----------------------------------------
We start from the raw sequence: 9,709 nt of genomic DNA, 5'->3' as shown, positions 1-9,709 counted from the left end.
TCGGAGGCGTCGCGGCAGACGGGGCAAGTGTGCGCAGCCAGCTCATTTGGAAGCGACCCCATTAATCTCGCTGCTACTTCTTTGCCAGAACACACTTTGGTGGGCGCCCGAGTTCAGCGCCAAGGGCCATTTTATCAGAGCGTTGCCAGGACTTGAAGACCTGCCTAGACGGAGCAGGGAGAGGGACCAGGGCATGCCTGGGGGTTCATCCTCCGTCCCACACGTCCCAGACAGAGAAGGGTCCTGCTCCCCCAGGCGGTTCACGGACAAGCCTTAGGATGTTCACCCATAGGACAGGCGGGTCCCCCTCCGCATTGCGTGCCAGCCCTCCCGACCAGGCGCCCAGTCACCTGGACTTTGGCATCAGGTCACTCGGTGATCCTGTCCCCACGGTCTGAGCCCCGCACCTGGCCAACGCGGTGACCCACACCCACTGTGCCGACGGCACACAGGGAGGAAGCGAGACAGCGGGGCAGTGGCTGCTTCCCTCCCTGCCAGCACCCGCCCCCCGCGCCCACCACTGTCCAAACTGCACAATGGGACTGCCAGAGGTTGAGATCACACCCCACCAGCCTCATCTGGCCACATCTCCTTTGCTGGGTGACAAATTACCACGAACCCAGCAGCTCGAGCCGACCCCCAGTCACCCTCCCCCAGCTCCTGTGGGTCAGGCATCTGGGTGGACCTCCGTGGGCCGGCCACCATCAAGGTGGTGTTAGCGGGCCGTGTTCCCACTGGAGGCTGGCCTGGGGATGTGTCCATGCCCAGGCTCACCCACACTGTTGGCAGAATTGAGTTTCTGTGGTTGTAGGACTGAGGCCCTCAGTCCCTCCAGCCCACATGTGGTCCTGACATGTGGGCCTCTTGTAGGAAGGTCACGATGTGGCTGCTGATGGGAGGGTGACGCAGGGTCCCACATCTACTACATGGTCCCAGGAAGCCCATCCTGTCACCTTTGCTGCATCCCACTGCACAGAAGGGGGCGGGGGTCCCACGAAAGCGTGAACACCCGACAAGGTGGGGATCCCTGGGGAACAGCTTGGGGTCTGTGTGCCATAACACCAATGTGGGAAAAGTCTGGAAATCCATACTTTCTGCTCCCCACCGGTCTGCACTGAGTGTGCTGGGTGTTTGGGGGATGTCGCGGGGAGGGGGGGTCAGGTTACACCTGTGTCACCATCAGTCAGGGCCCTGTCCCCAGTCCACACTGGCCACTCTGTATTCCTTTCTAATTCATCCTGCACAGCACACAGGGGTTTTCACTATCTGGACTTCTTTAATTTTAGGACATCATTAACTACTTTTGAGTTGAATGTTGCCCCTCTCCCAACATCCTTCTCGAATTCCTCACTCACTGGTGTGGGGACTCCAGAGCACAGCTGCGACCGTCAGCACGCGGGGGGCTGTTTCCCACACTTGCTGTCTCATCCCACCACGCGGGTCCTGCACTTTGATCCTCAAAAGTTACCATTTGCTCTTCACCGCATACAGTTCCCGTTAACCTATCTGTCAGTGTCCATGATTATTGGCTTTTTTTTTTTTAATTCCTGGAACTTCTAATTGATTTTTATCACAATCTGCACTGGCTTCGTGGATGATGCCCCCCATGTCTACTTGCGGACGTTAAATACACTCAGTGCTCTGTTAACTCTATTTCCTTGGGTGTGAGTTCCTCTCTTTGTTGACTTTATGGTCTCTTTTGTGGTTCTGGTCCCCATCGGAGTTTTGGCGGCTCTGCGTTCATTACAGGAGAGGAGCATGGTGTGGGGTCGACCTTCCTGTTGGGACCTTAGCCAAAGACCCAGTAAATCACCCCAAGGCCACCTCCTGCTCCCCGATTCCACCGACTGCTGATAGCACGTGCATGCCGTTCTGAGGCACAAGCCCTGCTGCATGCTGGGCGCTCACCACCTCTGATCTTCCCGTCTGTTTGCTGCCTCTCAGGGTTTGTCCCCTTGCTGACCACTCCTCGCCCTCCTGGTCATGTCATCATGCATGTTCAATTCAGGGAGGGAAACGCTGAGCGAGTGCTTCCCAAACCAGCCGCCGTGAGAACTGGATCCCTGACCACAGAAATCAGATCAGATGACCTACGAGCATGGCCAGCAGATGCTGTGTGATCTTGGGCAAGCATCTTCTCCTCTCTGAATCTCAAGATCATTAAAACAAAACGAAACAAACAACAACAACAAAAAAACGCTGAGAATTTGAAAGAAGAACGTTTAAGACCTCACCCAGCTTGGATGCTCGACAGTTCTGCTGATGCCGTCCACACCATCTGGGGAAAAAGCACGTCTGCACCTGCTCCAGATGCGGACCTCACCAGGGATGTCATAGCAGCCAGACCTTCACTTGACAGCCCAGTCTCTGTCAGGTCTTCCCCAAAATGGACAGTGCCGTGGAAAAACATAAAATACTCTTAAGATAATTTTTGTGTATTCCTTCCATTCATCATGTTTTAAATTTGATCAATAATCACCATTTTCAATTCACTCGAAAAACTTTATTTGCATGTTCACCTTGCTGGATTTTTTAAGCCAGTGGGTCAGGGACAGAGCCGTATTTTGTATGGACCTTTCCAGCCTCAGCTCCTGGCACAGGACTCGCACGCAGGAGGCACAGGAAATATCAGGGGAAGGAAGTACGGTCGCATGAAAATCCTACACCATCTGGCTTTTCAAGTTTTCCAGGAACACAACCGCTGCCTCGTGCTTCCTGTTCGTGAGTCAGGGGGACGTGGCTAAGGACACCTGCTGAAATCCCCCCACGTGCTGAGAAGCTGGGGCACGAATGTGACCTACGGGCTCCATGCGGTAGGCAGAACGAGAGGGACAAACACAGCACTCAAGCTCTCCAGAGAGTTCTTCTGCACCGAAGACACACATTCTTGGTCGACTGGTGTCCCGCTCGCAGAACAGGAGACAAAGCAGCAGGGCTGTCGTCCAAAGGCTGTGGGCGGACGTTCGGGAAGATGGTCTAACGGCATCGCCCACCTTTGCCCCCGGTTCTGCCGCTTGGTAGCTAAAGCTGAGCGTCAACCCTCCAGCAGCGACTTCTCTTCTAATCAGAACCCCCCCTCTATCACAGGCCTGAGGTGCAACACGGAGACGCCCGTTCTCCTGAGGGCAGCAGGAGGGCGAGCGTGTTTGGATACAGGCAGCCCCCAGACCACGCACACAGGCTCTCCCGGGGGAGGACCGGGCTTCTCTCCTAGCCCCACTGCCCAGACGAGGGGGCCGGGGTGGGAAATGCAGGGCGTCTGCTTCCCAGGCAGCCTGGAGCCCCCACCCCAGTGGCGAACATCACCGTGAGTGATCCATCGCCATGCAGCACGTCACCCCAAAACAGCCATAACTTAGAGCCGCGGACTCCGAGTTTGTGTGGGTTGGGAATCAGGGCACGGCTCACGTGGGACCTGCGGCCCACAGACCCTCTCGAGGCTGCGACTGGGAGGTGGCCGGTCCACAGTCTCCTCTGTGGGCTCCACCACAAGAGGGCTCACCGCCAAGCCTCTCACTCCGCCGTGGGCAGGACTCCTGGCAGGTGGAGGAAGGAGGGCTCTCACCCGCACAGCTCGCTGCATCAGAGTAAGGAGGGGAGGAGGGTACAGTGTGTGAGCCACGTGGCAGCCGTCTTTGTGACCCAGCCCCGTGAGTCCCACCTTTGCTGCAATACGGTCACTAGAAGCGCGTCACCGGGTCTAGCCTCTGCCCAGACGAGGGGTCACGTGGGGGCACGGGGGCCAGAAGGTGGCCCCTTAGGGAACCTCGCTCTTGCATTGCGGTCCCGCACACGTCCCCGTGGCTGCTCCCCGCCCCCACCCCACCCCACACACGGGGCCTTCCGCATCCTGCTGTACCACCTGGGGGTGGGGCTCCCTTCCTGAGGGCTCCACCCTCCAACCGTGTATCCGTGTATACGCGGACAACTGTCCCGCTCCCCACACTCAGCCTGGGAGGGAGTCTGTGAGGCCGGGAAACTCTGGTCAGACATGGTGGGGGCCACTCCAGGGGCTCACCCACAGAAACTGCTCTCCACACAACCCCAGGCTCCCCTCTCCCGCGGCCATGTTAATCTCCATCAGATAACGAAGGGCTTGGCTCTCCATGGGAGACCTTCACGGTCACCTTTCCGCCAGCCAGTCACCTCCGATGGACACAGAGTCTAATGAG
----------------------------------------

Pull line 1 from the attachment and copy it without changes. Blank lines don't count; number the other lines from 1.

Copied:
We start from the raw sequence: 9,709 nt of genomic DNA, 5'->3' as shown, positions 1-9,709 counted from the left end.